Contrary to what many reviewers would have you believe, he doesn’t demand that people pull themselves up by their bootstraps. Instead he says that a different life is often, literally, unimaginable. He didn’t know why he wanted to go to law school and by all accounts I could find, he currently does not practice law. He didn’t know that finance was a field of study. For people like us, the whole middle-class world of careers was well beyond our imagination. It was for him as a young man, and he thinks it must be true for others. Vance isn’t saying that poor people shouldn’t be given help, but, in speaking to insiders, he says that you have to be strategic and accept the help that’s given. And if your mamaw insists that you go to college, you find a way to go eventually, even if you don’t know what you’re doing.
Although I’m very liberal (and always vote D), I didn’t, and don’t toe the party line. Back when I was first entering the Middle Class, I didn’t fit the picture of what some imagined a poor girl from coalfield West Virginia should look like. I had made multiple bad choices. Like Vance, I was too brash, too irreverent. Perhaps the critics think Vance should spend more time condemning the system that keeps so many Appalachian people down. Because, you know, poor people aren’t actual people full of complexities and contradictions like everyone else. We never exercise agency, make bad decisions, or game the system. To their thinking, poor people should always and only be fighting the system.
My takeaway from this book is that what we can do, what we need, and what we can give is unconditional love and support. Vance’s most authentic policy recommendation is in his lifelong unconditional love and acceptance of his mother. He had to learn to set boundaries, but he’s still there, helping her when she’s hit rock bottom, again. It is also the most interesting part of the book. His raw emotion when writing about his mother, the hurt, the anger, the love changes his voice from a professional writing about social issues, to a boy frustrated that even though he read all those “stupid addiction books” he could not save her.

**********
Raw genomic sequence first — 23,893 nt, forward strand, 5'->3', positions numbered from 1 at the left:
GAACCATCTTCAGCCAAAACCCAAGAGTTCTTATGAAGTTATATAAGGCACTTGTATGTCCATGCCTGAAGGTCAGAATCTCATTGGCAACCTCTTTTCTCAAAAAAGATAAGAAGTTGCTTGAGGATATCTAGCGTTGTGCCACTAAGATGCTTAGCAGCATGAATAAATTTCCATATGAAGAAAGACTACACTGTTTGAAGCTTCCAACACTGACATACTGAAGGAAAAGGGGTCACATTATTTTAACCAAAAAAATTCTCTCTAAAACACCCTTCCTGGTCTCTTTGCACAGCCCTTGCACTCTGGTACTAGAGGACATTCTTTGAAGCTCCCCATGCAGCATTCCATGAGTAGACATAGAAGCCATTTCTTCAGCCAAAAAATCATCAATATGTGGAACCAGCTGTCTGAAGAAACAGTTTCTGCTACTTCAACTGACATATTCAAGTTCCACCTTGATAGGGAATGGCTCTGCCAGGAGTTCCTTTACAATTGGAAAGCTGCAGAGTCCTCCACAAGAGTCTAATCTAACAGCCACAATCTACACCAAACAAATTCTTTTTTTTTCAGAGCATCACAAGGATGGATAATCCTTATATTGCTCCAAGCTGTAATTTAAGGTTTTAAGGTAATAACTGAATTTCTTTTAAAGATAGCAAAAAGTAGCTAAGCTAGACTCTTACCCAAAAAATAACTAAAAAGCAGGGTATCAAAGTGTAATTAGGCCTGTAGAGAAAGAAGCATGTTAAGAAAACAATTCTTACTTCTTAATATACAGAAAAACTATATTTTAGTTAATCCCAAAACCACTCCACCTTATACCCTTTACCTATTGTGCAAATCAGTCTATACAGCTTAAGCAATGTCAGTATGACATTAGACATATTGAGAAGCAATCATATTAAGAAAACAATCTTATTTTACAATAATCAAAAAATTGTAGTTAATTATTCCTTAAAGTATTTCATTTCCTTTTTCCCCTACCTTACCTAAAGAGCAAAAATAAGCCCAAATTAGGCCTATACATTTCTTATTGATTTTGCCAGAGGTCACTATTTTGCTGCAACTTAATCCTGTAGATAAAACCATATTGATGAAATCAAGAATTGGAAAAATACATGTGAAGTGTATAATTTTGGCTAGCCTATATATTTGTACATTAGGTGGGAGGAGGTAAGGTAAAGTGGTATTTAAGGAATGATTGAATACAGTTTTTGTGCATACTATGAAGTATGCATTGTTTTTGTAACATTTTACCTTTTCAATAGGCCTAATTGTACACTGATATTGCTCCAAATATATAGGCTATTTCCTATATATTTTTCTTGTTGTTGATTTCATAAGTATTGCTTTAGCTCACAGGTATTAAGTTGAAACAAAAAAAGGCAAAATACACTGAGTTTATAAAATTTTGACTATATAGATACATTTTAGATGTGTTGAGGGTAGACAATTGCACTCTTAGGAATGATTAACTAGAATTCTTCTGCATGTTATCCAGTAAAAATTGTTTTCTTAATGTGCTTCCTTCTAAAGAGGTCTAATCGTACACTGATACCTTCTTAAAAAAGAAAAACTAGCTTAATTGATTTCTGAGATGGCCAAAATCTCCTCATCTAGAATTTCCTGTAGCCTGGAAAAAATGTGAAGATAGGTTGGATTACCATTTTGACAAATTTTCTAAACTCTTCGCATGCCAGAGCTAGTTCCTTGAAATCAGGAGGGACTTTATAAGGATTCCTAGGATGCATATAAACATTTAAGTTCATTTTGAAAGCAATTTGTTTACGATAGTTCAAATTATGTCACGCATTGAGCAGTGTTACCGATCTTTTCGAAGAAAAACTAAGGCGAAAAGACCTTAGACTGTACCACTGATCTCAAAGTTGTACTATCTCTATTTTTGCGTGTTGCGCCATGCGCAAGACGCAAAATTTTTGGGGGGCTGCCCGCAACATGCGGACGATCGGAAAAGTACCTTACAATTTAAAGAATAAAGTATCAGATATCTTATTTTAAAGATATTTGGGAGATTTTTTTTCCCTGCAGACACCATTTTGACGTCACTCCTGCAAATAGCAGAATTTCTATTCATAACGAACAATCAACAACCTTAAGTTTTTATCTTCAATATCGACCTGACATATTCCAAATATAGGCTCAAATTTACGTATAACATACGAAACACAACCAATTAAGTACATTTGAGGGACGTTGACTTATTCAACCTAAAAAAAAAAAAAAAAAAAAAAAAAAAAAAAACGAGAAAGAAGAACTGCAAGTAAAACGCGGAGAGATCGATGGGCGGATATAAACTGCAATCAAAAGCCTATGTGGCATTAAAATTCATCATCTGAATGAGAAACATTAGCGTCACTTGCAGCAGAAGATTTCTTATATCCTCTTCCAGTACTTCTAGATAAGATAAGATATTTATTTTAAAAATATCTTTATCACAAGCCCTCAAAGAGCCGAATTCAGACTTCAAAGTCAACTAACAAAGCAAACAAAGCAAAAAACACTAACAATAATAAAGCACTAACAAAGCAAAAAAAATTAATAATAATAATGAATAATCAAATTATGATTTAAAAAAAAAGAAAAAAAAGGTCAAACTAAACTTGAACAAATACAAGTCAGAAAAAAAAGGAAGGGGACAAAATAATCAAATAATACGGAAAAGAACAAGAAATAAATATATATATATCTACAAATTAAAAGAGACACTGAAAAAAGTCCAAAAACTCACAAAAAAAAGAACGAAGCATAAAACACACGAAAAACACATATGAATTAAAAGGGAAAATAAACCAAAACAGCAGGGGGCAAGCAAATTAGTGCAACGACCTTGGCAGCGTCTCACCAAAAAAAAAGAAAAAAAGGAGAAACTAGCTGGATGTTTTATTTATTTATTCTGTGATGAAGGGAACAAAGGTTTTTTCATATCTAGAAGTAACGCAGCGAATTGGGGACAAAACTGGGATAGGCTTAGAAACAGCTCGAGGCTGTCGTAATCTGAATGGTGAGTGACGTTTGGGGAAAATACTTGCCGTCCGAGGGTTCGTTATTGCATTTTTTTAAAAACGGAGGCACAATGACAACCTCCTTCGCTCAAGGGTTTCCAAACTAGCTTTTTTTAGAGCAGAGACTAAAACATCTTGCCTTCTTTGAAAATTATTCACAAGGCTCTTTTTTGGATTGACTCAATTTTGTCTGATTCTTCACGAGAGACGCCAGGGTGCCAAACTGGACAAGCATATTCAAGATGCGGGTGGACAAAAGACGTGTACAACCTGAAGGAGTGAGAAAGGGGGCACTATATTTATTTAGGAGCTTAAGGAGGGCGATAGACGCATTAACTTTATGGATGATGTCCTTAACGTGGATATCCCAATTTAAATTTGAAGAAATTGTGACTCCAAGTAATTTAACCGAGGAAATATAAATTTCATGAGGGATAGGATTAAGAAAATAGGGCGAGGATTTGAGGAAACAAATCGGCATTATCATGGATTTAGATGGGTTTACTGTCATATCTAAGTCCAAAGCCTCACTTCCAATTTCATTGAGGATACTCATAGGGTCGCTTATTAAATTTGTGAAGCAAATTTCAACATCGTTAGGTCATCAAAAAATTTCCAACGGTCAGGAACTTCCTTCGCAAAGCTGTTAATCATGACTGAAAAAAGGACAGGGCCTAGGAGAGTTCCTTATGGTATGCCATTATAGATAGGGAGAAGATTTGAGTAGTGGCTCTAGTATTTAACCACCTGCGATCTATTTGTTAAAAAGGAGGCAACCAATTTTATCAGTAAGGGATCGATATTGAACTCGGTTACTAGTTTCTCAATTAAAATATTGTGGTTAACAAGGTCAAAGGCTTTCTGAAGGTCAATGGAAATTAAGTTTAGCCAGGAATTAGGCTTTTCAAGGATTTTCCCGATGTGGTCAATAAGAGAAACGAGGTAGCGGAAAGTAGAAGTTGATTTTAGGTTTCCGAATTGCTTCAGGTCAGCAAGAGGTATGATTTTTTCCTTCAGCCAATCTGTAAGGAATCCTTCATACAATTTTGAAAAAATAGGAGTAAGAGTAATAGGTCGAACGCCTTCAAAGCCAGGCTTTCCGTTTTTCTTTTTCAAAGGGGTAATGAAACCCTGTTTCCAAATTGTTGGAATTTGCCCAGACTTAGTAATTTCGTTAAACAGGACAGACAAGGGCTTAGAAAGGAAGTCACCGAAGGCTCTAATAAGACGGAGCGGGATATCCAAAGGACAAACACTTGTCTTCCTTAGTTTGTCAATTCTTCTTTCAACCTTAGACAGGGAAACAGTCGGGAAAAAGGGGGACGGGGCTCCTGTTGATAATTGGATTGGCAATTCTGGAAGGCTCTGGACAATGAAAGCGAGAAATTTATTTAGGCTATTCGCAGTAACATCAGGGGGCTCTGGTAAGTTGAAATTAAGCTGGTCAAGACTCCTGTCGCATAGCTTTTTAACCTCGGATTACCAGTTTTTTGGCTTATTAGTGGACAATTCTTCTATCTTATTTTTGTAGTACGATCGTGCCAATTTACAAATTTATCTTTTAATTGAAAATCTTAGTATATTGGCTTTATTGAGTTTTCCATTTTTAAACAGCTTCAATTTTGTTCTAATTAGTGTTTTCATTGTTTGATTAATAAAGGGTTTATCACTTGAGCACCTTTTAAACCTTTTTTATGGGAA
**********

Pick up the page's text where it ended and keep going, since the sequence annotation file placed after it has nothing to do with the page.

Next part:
It is an elegy that is a love song to his mother. Following that line, the one-more-chance attitude of his youth is immature, ineffective, and unrealistic. He could not completely abandon his mother. Rather Vance moves into a stage of growth where he is able to protect himself from his mother’s harm, while still helping her when he can.
Vance has a very clear sense of his own otherness. This wasn’t something he invented, it was a real experience that he observed, that he felt in the very soul of his being. He’s quite transparent about the opportunities, both public and private, that allowed him to move in the upper middle class. I don’t think he asks why people don’t take advantage of these opportunities because he is politically conservative. Any rational person could make the same observation and wonder why some people seem to stuck in cycles of poverty and violence. He has no answers. How could he? His whole life he has tried to help his mother: as a teenager he educated himself about addiction and gave her his urine; and when he had money as an adult, he gave her financial support too. It’s only natural for him to question if all his efforts to help his mother did any good at all, and to extrapolate that experience to the larger poor, White culture he knows.